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I wish Symbolics had a better run.

The Windows registry/powershell approach has the niceness of passing pieces of data instead of one big blob of text that has to be re-parsed at every step, but with the drawback of verbosity and fussy static typing.

Being able to directly pass s-expressions between between programs without the format/parse/typing hokey-pokey of Unix and Windows would be nice.




Symbolics Genera doesn't pass S-expressions (i.e. text) between processes, it passed objects. Everything runs in a single address space so this is cheap and accurate.

Also, ZetaLisp and Common Lisp have way more types than those supported by S-expressions. For example, they have real vectors/arrays, structures, and full objects.

Don't assume all of the Lisp world uses just the subset of Scheme used in the first couple chapters of SICP.


Only knowing Genera from a user perspective, I just assumed that process-to-process communication gives preference to the internal representation when it is available.


Well if at the end in your programmes you got to manipulate structured data (represented by sexps which whatever extensions), then the guts are irrelevant.


> Being able to directly pass s-expressions between between programs without the format/parse/typing hokey-pokey of Unix and Windows would be nice.

Genera did not have programs, it is all just function calls.

There was a multi-user LMI Lisp machine that ran Unix concurrently, that used streams to communicate between the two Lisp and one Unix processors: http://www.1000bit.it/ad/bro/lmi/LISP-MachinePR_Photo.pdf

Formats for inter-process communication are hard and far from a solved problem. Just look at what has come out in the past 10 years: Thrift, Protocol Buffers, Cap'n Proto, FlatBuffers, SBE, probably twice as many others I haven't heard of.


How about:

Being able to directly pass s-expressions ... would be nicer than putting an alphabet soup of parameters on one program to have it output text in just the right way for the next program to re-parse it with another alphabet soup of parameters.

I'm not saying that this is the one true way. I'm just agreeing with the article that there is a lot of room for improvement in how things get piped and config-ed in *nix.


The main advantage is of course that the system provides apis for using the registry and all programs use them. But another is that the format does not provide for comments. This means that it is easy to automatically manipulate unlike the unix text files.


S-expressions are very nice, and have the unequalled property of being simple enough to serve as a syntax for an entire programming language, but as a data type it is at best on the level of JSON. If one were to design a new data format for pipes, I would hope one would aim a little higher than that. Going from plain text lines to JSON or sexps would simply not be worth the infrastructure retooling.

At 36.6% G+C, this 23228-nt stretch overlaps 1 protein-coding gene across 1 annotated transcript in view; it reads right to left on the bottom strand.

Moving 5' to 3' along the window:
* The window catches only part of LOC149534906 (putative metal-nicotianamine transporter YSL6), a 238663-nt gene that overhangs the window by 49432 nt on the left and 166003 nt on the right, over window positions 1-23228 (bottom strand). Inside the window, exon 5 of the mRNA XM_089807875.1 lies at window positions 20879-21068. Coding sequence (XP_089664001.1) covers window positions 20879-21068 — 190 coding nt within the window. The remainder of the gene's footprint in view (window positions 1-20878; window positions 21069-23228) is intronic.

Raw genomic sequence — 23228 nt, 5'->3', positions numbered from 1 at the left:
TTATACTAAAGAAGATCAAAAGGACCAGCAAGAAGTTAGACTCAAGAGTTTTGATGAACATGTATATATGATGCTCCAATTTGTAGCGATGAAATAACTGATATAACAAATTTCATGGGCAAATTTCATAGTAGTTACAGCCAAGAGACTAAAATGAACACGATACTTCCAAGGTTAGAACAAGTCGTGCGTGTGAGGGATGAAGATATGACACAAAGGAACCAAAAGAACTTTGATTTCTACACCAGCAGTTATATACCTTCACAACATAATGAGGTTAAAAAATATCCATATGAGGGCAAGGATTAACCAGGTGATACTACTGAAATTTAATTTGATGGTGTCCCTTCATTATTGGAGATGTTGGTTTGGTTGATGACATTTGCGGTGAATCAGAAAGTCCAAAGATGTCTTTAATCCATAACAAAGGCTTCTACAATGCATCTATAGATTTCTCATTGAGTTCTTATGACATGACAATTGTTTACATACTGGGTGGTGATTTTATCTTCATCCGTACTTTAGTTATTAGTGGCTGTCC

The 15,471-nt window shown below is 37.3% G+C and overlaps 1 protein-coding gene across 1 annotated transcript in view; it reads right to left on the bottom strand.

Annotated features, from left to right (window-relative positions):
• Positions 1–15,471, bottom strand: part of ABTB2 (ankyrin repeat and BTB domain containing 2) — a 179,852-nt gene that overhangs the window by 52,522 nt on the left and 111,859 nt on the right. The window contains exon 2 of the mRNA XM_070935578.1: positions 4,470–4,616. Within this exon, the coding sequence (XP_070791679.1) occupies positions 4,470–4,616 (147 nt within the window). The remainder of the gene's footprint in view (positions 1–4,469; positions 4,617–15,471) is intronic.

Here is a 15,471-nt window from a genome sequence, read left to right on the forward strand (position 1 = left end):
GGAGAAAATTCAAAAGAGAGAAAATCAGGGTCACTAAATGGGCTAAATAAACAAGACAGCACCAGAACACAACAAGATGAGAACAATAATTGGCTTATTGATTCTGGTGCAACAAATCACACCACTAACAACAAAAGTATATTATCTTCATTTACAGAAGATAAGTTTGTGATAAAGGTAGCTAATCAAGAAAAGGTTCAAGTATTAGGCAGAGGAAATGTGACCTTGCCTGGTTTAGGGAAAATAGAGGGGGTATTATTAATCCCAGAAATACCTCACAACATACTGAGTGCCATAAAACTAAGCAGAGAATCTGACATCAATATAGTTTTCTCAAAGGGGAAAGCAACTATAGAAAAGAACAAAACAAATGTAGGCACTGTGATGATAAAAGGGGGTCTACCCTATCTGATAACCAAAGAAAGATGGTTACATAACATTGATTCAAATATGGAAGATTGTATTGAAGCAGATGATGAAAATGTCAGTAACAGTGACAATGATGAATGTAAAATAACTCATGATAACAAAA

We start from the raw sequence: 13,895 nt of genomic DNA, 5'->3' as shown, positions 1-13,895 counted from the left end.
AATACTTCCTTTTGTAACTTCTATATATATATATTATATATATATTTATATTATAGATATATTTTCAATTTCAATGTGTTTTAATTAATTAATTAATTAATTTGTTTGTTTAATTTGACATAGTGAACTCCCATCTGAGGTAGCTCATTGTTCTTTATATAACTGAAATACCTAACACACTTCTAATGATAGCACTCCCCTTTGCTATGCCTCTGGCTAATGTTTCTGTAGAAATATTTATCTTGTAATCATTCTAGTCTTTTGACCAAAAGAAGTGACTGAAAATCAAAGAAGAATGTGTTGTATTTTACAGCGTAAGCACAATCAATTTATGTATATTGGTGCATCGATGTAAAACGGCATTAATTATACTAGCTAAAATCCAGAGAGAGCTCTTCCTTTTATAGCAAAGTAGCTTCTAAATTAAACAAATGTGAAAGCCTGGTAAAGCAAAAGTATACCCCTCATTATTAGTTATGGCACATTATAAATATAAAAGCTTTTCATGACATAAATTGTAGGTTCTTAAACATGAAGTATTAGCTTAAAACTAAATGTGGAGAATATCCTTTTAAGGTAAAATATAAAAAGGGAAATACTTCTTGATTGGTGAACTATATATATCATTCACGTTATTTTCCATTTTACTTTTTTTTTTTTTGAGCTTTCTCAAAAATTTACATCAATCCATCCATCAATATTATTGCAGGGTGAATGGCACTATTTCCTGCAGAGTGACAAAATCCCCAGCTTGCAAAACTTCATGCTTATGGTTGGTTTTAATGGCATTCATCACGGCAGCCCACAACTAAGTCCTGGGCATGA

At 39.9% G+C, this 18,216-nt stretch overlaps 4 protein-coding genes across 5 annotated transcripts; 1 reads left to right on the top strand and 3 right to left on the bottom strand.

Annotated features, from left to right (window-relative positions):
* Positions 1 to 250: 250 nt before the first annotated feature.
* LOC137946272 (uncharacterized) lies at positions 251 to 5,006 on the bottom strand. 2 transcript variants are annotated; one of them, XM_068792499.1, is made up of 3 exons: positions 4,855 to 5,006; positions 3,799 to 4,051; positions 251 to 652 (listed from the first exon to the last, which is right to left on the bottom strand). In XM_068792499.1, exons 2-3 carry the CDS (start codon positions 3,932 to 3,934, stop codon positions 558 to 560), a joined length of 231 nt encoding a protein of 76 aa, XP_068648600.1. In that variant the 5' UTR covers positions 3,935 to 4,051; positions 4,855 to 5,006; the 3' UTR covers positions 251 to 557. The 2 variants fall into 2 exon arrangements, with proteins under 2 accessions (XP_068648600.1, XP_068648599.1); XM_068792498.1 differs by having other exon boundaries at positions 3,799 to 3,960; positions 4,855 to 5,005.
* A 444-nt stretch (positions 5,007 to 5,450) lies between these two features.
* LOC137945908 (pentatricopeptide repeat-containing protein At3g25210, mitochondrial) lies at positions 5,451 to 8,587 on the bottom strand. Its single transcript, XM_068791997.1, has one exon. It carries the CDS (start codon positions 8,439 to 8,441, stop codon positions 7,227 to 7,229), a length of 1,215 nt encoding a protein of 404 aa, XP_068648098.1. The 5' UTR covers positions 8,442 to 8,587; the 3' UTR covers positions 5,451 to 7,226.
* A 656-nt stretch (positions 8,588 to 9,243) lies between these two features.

What lies above JSON or S-expressions, XML? Or some binary format?

If I had to guess, I'd say the issue with JSON and the like is how to deduce types (and the limited types available) combined with the issue of special characters in names and strings.

XML goes a long way towards fixing that, but at the cost of a lot of extra bloat. A binary format with a nicely defined header might work, but those formats tend to not be so good about inserting stuff.

There is something to be said in favor of plain text. If all solutions suck, go for the simplest and most flexible solution.


The ability to pass whole objects (which would have to be serializable) would certainly qualify as being "above" JSON and sexps, but I’m not convinced objects would be a good idea to use in this way, which is why I didn’t specifically suggest them as an alternative.


Being able to use the same syntax for code and data is no small thing. This aspect alone puts it above JSON. That, and for most LISPS, S-expressions have a broader vocabulary than JSON (symbols, complex numbers, etc.).


JSON also has hash tables (which they confusingly call “objects”), which sexps do not. One may argue that one is or isn’t slightly better than the other, but the point was that they are very close.


S-expressions can express whatever the LISP can express (like Clojure's built-in hash table syntax), or the s-exp could just pass a lambda to generate the data on-the-fly at the next step, and since the lambda itself is a list, the receiver has an easy built-in facility for inspecting/altering/extending passed-in code.

JSON is just arrays, objects, bools, numbers, strings, and null.

How are they "close"?


If you have to run “eval” on it, it’s not an s-expression. If the “eval” is implied, what you are describing is serialization of data, not actual data.

You could do what you describe with JSON too – it’s just encoding and decoding. Would you therefore be able to claim that JSON is capable of transmitting, say, tabular data? Of course not.


and latency if you're trying to do anything with PS objects over a slow link. (try doing a 'get-childobject' on a SMB share or loading the registry on a host behind a slow connection; i'll wait)




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